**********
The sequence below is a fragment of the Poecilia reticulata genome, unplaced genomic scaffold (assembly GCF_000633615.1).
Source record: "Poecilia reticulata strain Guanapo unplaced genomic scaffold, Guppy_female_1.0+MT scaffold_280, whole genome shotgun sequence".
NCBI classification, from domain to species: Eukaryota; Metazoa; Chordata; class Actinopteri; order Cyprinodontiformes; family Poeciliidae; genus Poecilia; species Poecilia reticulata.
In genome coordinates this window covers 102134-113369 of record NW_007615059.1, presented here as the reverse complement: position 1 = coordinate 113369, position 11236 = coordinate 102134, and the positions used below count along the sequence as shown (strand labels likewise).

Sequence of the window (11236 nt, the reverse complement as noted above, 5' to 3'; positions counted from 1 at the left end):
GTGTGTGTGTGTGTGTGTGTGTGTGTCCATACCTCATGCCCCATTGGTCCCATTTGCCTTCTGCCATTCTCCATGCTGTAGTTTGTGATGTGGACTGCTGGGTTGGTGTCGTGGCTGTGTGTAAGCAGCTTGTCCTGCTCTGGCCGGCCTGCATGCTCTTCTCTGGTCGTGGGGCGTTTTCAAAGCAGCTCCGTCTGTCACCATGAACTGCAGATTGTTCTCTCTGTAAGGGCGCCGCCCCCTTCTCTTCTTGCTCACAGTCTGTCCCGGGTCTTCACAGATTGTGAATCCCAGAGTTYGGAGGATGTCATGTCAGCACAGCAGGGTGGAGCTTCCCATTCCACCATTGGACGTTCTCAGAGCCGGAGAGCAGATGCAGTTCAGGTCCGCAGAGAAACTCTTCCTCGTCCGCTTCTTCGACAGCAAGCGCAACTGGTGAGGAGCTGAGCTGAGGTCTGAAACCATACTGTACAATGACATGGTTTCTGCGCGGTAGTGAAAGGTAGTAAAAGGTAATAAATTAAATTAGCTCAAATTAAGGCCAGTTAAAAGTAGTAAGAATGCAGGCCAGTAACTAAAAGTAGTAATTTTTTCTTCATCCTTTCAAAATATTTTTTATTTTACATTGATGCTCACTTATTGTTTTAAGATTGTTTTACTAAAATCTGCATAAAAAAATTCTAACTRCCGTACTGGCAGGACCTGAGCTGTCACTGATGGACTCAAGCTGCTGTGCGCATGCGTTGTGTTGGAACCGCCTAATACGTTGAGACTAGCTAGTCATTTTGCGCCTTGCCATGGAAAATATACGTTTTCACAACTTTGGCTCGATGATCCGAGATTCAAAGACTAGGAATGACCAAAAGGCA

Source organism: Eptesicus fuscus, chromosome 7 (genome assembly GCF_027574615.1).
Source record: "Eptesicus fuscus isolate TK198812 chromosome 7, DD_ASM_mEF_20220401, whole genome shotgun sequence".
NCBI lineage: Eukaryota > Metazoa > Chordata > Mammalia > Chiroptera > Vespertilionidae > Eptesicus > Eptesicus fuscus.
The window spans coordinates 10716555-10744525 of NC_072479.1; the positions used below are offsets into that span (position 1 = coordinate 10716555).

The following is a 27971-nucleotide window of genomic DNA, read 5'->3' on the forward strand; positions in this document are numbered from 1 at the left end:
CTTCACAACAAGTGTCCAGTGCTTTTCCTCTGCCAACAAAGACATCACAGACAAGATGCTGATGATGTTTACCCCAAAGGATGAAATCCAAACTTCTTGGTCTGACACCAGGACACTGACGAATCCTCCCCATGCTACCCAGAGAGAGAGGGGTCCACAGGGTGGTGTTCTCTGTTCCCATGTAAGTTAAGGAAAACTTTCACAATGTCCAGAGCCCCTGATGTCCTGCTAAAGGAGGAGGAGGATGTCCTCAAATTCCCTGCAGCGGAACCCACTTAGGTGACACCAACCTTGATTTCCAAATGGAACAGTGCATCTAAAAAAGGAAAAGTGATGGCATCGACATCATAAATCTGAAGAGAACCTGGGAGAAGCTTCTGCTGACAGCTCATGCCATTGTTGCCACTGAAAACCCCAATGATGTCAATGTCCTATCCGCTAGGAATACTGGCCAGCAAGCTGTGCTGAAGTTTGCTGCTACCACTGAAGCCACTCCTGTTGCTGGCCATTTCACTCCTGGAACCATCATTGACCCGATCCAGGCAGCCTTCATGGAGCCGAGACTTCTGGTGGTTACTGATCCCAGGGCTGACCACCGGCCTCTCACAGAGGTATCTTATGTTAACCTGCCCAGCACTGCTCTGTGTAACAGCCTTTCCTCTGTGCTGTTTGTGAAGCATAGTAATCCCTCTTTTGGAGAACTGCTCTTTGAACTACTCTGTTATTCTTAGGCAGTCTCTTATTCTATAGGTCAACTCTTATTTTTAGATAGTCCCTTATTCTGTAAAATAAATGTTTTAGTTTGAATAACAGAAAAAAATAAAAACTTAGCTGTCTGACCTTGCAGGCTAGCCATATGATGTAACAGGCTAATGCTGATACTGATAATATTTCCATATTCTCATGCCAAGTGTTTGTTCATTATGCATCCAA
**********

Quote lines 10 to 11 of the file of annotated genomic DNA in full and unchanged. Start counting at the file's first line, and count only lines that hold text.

The window spans coordinates 10716555-10744525 of NC_072479.1; the positions used below are offsets into that span (position 1 = coordinate 10716555).

The following is a 27971-nucleotide window of genomic DNA, read 5'->3' on the forward strand; positions in this document are numbered from 1 at the left end: